The tree-climbing girl who turns the history of man on its head

 

The fragile remains of a three-year-old girl who died about 3.3 million years ago in East Africa have revealed that our early human ancestors still spent much of their time in the trees long after they had fully mastered the art of walking on two legs.

The discovery appears to have finally ended the debate over whether this bipedal hominid still continued to climb trees, much like their earlier ape ancestors.

The fossilised shoulder blades and arm sockets belonging to Selam, meaning "peace", indicate that she and her family continued to climb trees like modern apes even though her lower body was perfectly adapted to upright walking.

Scientists believe that the upward angle of her arm sockets and ape-like shoulder blades suggest that she was an active tree climber. This means that humanity's earliest ancestors abandoned an arboreal existence far later in our evolutionary history than previously thought.

Selam is a remarkably well-preserved specimen of the species Australopithecus afarensis, an important forerunner of the human lineage. Her almost-complete skull and skeleton, embedded in sandstone rock, was discovered in 2000 in the Dikika region of northeast Ethiopia and it has taken years of painstaking work for scientists to extract the fossilised bones from the stone.

The latest study, published in the journal Science, reveals the first complete set of shoulder blades of Australopithecus afarensis.

"The question as to whether Australopithecus afarensis was strictly bipedal or if they also climbed trees has been intensely debated for more than 30 years," said Professor David Green, curator in anthropology at the California Academy of Sciences and one of the authors of the study.

"These remarkable fossils provide strong evidence that these individuals were still climbing at this stage in human evolution," Professor Green said.

Trees were probably still an important refuge from the many large predators that roamed the land at the time. Trees were especially important for females nursing infants, especially at night.

Humans and apes shared their last common ancestor about 6.5 million years ago. The discovery in the same region of Ethiopia in 1974 of the first Australopithecus skeleton, a female called Lucy, showed that upright walking on two legs had evolved more than 3 million years ago, long before the emergence of the human genus "Homo" about a million years later.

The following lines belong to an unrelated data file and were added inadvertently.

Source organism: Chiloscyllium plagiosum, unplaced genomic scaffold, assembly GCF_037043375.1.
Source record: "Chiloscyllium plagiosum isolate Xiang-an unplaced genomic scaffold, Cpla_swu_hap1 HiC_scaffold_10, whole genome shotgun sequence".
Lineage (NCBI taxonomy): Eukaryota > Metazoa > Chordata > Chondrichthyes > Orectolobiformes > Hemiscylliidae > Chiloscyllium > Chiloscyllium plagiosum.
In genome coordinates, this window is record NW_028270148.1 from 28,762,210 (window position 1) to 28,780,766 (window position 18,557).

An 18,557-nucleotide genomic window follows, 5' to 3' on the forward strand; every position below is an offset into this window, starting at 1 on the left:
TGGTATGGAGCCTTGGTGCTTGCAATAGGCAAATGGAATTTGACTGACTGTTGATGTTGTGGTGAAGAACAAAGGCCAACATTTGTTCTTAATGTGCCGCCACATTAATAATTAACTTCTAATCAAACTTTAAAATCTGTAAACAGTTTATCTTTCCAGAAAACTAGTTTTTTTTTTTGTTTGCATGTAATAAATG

Zeresenay Alemseged of the California Academy of Scientists, the scientist who first discovered Selam, has spent the past 11 years trying to extricate the bones, especially her fragile shoulder blades, from their sandstone tomb.

"Because shoulder blades are paper thin they rarely fossilise, and when they do they are almost always fragmentary. So finding both shoulder blades completely intact and attached to a skeleton of a known and pivotal species was like hitting the jackpot," Dr Alemseged said.

"This study moves us a step closer toward answering the question 'when did our ancestors abandon climbing behaviour?' It appears that this happened much later than many researchers have previously suggested," he said.

Descending from the trees and learning to walk upright on two legs is considered one of the defining moments in human evolutionary history that set our distant ancestors on the path towards sophisticated took making, the control of fire and complex social behaviour.

"This new find confirms the pivotal place that Lucy and Selam's species occupies in human evolution. While [they were] bipedal like humans, A. afarensis was still a capable climber. Though not fully human. A. afarensis was clearly on its way," Dr Alemseged said.

Although chimps and modern humans shared their last common ancestor about 6.5m years ago, it was only just over 2m years ago that the first humans emerged in the form of Homo habilis, or "handy man",  a tool-making species with half the brain size of modern man.

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